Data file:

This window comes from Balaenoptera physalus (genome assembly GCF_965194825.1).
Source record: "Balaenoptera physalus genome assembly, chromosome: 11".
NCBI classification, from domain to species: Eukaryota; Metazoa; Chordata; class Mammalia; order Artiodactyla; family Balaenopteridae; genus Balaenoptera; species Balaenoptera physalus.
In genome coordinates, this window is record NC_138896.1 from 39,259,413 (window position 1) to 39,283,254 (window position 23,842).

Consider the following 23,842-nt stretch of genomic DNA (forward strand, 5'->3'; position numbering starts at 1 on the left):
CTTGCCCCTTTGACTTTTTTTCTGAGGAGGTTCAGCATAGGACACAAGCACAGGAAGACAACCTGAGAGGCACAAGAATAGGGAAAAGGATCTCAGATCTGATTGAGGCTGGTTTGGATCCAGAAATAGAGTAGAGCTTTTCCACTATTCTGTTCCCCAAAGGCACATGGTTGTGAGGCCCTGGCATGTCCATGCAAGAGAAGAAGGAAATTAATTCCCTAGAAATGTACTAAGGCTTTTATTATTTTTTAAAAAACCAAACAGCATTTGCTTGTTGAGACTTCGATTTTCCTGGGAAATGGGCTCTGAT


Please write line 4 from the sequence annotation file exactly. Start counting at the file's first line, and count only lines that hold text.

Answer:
In genome coordinates, this window is record NC_138896.1 from 39,259,413 (window position 1) to 39,283,254 (window position 23,842).